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Multi-cat Feeder System

By: Rebecca O'Connor

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Do have a household of multiple cats and one that needs to spend some time on Jenny Craig? Perhaps your veterinarian has laid down the law and told you that Fluffy must go on a special prescribed diet to slowly lose some of those pounds. You've got a great vet then. Feline obesity is a very big problem.

Obesity in cats is very common and can predispose the cat to diabetes, Hepatic Lipidosis and arthritis. Overweight and obese felines outnumber cats of normal weight and are being seen more and more commonly by veterinarians for various disorders. But if you have multiple cats, how do you deal with giving only one a special diet?

The new NekoFeeder™ feline feeding system, allows a cat with normal weight full access to food anytime for self-feeding. A special trap door prevents an overweight cat, a cat with allergies, or a hopeful dog away from the food supply. The system includes a large, high-quality cat carrier and feeding box outfitted with a specially designed swinging door.

The system is controlled by a battery-operated tag on the cat collar to unlock the door, enabling the cat to enter the isolated space to eat. A cat with a restricted diet simply does not have the "key" for access. More than one family cat may use one NekoFeeder and up to four NekoFeeders can be used per household.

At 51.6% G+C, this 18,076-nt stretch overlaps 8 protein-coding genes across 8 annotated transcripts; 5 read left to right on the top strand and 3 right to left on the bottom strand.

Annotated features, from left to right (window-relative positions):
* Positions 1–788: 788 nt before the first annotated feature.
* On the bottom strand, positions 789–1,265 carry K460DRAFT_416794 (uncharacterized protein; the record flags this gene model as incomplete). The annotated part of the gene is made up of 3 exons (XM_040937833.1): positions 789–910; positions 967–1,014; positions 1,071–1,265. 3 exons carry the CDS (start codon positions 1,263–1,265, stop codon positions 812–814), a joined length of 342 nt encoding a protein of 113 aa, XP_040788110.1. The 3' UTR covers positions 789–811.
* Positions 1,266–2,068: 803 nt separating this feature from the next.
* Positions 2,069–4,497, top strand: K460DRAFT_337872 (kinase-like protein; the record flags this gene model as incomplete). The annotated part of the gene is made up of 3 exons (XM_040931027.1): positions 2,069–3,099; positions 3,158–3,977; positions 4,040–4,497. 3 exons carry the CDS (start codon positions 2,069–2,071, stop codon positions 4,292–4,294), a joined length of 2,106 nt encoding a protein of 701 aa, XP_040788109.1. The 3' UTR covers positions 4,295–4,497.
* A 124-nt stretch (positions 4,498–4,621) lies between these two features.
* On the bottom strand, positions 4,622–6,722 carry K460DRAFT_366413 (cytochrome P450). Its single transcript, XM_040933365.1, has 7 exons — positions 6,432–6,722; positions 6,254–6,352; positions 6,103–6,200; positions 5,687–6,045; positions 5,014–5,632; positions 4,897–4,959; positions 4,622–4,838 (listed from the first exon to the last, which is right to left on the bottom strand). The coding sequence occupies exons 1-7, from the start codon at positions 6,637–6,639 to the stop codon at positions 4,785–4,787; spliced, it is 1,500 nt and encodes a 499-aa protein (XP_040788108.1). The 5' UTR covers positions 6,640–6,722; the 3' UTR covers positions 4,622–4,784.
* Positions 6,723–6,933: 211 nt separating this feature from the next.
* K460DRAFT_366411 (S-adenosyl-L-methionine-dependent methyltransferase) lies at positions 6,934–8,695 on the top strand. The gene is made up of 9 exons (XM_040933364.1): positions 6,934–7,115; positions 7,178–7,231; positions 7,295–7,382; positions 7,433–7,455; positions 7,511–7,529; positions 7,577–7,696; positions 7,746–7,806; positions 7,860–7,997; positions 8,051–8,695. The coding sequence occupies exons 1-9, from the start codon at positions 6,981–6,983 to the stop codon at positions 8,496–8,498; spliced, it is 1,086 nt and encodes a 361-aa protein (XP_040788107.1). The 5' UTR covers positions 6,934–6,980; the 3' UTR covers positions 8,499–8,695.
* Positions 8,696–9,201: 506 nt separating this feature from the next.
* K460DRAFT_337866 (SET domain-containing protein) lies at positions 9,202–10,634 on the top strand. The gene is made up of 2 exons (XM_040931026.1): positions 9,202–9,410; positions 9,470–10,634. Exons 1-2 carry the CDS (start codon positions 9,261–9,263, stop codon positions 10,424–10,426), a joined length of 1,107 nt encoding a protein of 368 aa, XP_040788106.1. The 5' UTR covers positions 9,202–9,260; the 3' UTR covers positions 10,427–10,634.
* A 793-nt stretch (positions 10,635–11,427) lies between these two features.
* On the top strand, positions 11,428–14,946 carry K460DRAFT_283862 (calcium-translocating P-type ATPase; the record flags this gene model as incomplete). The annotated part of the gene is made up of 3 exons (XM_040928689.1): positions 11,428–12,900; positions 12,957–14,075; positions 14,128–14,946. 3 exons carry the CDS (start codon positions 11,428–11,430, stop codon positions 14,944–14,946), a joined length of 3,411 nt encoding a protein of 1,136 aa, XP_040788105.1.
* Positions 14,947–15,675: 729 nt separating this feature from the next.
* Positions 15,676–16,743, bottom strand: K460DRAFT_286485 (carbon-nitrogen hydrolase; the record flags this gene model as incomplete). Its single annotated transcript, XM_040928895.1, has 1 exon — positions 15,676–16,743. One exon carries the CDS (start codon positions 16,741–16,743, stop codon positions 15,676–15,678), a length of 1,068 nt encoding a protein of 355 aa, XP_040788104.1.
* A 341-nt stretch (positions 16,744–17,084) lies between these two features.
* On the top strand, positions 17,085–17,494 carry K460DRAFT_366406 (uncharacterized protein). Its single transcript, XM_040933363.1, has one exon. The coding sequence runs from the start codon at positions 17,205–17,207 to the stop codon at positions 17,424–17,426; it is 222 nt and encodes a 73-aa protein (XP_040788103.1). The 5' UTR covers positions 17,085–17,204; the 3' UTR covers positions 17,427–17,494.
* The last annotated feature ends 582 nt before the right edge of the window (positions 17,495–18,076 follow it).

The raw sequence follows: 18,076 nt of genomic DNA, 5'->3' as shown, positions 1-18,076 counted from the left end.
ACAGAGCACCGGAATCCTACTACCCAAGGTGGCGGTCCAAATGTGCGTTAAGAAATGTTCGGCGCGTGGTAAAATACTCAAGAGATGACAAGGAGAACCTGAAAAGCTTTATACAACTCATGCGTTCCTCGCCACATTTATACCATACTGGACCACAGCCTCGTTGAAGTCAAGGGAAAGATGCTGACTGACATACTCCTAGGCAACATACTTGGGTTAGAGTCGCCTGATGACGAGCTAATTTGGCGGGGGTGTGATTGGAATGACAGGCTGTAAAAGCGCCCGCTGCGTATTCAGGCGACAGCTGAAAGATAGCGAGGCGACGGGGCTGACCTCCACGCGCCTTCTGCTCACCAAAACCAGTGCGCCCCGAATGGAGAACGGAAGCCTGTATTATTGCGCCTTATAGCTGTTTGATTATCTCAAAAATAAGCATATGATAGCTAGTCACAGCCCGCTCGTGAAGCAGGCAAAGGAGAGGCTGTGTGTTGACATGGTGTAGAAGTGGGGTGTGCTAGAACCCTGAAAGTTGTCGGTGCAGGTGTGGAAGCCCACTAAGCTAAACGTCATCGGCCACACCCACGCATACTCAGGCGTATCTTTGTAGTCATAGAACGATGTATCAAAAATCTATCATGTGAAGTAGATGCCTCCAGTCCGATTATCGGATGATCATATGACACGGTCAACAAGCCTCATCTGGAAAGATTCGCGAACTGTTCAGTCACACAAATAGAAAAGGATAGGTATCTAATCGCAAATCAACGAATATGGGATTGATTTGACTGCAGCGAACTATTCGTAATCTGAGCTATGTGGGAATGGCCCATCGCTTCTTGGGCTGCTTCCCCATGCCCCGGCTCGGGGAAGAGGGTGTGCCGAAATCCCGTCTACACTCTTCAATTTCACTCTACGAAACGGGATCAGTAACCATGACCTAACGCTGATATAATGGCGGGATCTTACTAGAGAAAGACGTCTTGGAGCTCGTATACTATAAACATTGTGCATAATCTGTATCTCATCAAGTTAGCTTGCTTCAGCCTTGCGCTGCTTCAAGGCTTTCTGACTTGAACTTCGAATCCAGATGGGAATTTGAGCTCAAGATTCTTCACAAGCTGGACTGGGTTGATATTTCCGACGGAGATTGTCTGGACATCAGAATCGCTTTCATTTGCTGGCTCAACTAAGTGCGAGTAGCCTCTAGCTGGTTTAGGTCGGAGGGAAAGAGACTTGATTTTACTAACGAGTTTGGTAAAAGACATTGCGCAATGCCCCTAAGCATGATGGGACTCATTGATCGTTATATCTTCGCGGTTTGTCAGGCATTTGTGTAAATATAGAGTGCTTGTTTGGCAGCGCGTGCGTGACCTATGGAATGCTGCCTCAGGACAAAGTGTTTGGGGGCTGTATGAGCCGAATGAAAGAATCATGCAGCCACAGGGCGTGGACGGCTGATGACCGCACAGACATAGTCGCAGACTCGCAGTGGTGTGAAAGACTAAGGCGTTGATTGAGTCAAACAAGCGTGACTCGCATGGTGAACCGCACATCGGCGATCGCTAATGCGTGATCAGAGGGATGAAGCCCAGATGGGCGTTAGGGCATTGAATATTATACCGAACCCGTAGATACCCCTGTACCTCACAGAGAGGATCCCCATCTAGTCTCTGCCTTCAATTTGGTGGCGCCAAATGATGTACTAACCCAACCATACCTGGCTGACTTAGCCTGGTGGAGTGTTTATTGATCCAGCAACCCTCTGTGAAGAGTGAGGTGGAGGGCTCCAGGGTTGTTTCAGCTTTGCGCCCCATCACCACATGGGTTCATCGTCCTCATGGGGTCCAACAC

Adjusting to the new system depends on the individual cat personality. Even skittish cats learn to use the feeder within two weeks. Most cats will quickly learn to go into the box for treats with the door open. Once comfortable with coming and going from the space, it's an easy transition to learning to look for kitty's food dish in the NekoFeeder.

NekoFeeder was designed by Brad Portelance when he was given two kittens as a housewarming gift. Hana was a normal cat, but Neko grew quite plump. Portelance tried every possible way to control Neko's weight without upsetting Hana. Finally, in desperation, Portelance created the system with a locked door. On his controlled diet Neko has reached a healthier weight while Hana continues to enjoy the freedom of food on demand in her NekoFeeder. If you have a similar situation, you may want to investigate Portelance's invention.

How can you tell if your cat's too fat? You should be able to feel the ribs easily. Even thin cats may have a little "pooch" in the belly between the hind legs, but this should not be excessive. Looking at your cat from above, you should be able to see a bit of a waist, rather than a bulge, between ribs and hips. If you think your cat is fat, you should visit your veterinarian.

Any cat that is overweight should visit the veterinarian and have a physical exam performed. Your vet will take an exact weight then run blood and urine tests. She will want to know if normal thyroid hormone levels are present and that the cat has no physical or metabolic dysfunction. If the cat is physically normal, other than the abnormal body weight from fat deposition, then a gradual and careful weight loss program may be recommended by your vet.

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